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  #17  
Old 04-02-2009, 07:49 PM
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Re: Twist Rate???

I am not an authority on BC's so I cannot argue with you. However I can point out that Sierra dissagrees with Brian. I have also seen a 9X 308 barrel yeild only a .440 on a 155 AMAX and a 12X barrel yeild Nearly .480 with the same bullets at near the same velocities. Conclusive? Maybe, and maybe not. I wouldnt call it smoke and mirrors though. If youre effceting spin drift, youre also effecting BC since how much spin drift you will get has a direct relation to how much the nose is pointed in the direction of the twist. Increase the angle, increase the drag as well. Am I right or wrong? Not sure. There are many unanswered issues too many shooters have seen.
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Long range shooting is a process that ends with a result. Once you start to focus on the result (where the shot goes, how big the group is, what your buck will score, what your match score is, what place you are in...) then you loose the capacity to focus on the process.
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  #18  
Old 04-02-2009, 10:27 PM
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Re: Twist Rate???

Hi Guys,

Actually, Sierra agrees completely with Bryan, or vice versa. I shot a series of TOF tests some years ago in both 22 and 30 calibers that took two bullets (.224" dia. 69 and .308" dia. 190 MKs) through a wide range of twists, ranging from excessively fast to completely inadeqate. The 190s were fired in; 1x8, 9, 10, 11, 12 and 14" twists, while the 69s were shot in 1x7, 8, 9, 10 and 12" twists, respectively. The bottom line was, there's very little difference in BC across a wide range of stability factors, until the bullet begins to reach a point of marginal stability. At that point, coning and precession begin to both reduce the measured BCs, and increase the standard deviations and extreme spreads of the sample population. I ran this with Bill McDonald, and he incorporated the results in the Exterior Ballistics chapter that he and Ted Almgren did in the Sierra 4th edition manual. The tests, complete with the scatter plots, velocities and resulting BCs for each twist are reproduced on pages 608-609 of that manual.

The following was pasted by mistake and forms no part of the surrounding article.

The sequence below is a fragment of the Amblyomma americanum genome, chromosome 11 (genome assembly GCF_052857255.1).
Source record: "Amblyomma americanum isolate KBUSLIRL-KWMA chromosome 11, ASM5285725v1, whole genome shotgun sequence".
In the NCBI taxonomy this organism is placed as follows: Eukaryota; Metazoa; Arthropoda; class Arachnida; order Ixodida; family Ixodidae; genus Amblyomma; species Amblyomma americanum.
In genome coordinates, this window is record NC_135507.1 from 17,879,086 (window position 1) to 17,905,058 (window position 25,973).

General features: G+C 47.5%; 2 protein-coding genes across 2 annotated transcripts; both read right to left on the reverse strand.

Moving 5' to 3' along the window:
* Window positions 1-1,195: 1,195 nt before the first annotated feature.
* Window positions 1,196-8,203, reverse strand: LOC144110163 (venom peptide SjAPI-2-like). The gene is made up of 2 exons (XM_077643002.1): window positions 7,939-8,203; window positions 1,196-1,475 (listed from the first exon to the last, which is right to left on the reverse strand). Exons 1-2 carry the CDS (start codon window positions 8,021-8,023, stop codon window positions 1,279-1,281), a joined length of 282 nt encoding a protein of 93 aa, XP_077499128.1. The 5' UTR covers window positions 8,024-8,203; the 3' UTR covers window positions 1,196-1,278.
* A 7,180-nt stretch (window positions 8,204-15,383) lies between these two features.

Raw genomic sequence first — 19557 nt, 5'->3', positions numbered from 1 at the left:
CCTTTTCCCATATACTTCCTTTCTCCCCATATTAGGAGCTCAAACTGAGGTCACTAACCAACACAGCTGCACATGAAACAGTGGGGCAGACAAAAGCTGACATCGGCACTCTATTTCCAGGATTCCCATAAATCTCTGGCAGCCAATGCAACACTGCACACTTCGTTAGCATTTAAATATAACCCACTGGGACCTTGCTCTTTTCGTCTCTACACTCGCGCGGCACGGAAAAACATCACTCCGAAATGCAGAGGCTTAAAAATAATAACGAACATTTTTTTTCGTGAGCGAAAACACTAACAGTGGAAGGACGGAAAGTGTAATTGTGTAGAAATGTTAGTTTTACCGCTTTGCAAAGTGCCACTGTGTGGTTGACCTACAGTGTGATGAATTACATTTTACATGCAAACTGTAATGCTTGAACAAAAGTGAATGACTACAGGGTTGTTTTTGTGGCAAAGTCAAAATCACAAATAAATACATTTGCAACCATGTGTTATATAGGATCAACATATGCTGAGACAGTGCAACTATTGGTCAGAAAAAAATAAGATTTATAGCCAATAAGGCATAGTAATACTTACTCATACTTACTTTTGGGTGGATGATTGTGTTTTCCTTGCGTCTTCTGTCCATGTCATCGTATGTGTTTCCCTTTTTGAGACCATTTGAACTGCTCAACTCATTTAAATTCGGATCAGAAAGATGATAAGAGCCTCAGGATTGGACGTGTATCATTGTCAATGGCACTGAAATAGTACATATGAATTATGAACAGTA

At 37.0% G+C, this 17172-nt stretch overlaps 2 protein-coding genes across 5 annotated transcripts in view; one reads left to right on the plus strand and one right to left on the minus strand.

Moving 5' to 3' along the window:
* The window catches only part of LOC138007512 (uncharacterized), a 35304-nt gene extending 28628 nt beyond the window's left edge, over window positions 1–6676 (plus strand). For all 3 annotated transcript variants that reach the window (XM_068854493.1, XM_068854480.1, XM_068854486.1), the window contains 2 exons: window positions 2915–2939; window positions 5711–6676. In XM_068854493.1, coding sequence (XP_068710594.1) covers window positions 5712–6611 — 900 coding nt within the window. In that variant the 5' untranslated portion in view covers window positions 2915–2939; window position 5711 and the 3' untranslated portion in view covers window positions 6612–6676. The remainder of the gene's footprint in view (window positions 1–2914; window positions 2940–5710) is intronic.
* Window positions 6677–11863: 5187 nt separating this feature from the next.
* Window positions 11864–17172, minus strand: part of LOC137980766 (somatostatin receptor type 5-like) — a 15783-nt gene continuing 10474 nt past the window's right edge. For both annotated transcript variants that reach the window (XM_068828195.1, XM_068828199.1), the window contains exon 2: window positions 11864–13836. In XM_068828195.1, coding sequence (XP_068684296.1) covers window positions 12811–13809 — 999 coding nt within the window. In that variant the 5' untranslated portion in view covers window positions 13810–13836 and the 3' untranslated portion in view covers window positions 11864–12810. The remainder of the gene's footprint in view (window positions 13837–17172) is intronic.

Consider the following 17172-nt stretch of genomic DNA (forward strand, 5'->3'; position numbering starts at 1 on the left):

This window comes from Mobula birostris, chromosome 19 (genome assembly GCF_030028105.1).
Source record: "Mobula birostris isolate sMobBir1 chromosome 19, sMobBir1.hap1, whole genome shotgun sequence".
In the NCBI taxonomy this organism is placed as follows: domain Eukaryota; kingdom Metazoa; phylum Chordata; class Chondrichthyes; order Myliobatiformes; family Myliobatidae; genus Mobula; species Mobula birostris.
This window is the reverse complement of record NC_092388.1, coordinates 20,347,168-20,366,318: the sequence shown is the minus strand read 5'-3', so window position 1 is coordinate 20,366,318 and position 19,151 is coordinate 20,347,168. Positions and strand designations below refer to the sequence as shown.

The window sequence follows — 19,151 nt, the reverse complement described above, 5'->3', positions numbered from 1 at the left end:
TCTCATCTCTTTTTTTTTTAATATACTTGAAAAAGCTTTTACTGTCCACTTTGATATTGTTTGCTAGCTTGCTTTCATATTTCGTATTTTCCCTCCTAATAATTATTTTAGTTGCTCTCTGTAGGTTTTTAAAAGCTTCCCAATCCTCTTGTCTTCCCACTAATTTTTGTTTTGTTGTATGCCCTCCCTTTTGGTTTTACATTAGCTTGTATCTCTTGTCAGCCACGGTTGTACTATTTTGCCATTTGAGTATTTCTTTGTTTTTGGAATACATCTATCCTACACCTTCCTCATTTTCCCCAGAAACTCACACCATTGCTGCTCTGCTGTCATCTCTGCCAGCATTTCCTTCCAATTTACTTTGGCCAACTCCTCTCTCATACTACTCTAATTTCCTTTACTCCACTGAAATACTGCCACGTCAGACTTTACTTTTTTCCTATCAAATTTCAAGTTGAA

As far as negative results from overspinning a bullet, there really aren't any unless you have some jacket concentricity problems, or voids that result in off center CGs. Better to overspin than underspin in virtually all cases.